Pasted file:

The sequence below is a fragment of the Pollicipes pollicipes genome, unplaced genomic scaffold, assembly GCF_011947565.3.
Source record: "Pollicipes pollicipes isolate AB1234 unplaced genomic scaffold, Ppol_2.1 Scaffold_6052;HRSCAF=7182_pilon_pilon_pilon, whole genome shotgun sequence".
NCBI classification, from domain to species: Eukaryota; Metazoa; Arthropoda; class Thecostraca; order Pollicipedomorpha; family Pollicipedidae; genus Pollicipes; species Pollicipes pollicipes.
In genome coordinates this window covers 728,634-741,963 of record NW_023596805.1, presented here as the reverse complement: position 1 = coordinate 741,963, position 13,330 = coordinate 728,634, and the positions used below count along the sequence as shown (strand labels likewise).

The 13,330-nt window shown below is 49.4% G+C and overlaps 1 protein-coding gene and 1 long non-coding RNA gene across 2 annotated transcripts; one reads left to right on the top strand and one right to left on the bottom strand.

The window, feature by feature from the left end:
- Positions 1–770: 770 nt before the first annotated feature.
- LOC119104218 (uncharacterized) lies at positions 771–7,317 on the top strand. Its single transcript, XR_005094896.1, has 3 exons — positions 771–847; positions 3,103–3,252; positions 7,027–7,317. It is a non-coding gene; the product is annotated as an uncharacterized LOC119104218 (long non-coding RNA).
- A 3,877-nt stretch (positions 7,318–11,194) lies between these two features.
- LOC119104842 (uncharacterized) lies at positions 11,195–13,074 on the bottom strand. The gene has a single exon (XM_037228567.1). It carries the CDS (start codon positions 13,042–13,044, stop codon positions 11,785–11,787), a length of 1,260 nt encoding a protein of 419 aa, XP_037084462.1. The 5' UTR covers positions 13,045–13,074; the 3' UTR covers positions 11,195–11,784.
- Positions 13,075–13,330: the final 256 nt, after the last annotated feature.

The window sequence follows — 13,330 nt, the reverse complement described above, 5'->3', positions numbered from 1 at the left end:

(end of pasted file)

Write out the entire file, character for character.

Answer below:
The sequence below is a fragment of the Pollicipes pollicipes genome, unplaced genomic scaffold, assembly GCF_011947565.3.
Source record: "Pollicipes pollicipes isolate AB1234 unplaced genomic scaffold, Ppol_2.1 Scaffold_6052;HRSCAF=7182_pilon_pilon_pilon, whole genome shotgun sequence".
NCBI classification, from domain to species: Eukaryota; Metazoa; Arthropoda; class Thecostraca; order Pollicipedomorpha; family Pollicipedidae; genus Pollicipes; species Pollicipes pollicipes.
In genome coordinates this window covers 728,634-741,963 of record NW_023596805.1, presented here as the reverse complement: position 1 = coordinate 741,963, position 13,330 = coordinate 728,634, and the positions used below count along the sequence as shown (strand labels likewise).

The 13,330-nt window shown below is 49.4% G+C and overlaps 1 protein-coding gene and 1 long non-coding RNA gene across 2 annotated transcripts; one reads left to right on the top strand and one right to left on the bottom strand.

The window, feature by feature from the left end:
- Positions 1–770: 770 nt before the first annotated feature.
- LOC119104218 (uncharacterized) lies at positions 771–7,317 on the top strand. Its single transcript, XR_005094896.1, has 3 exons — positions 771–847; positions 3,103–3,252; positions 7,027–7,317. It is a non-coding gene; the product is annotated as an uncharacterized LOC119104218 (long non-coding RNA).
- A 3,877-nt stretch (positions 7,318–11,194) lies between these two features.
- LOC119104842 (uncharacterized) lies at positions 11,195–13,074 on the bottom strand. The gene has a single exon (XM_037228567.1). It carries the CDS (start codon positions 13,042–13,044, stop codon positions 11,785–11,787), a length of 1,260 nt encoding a protein of 419 aa, XP_037084462.1. The 5' UTR covers positions 13,045–13,074; the 3' UTR covers positions 11,195–11,784.
- Positions 13,075–13,330: the final 256 nt, after the last annotated feature.

The window sequence follows — 13,330 nt, the reverse complement described above, 5'->3', positions numbered from 1 at the left end: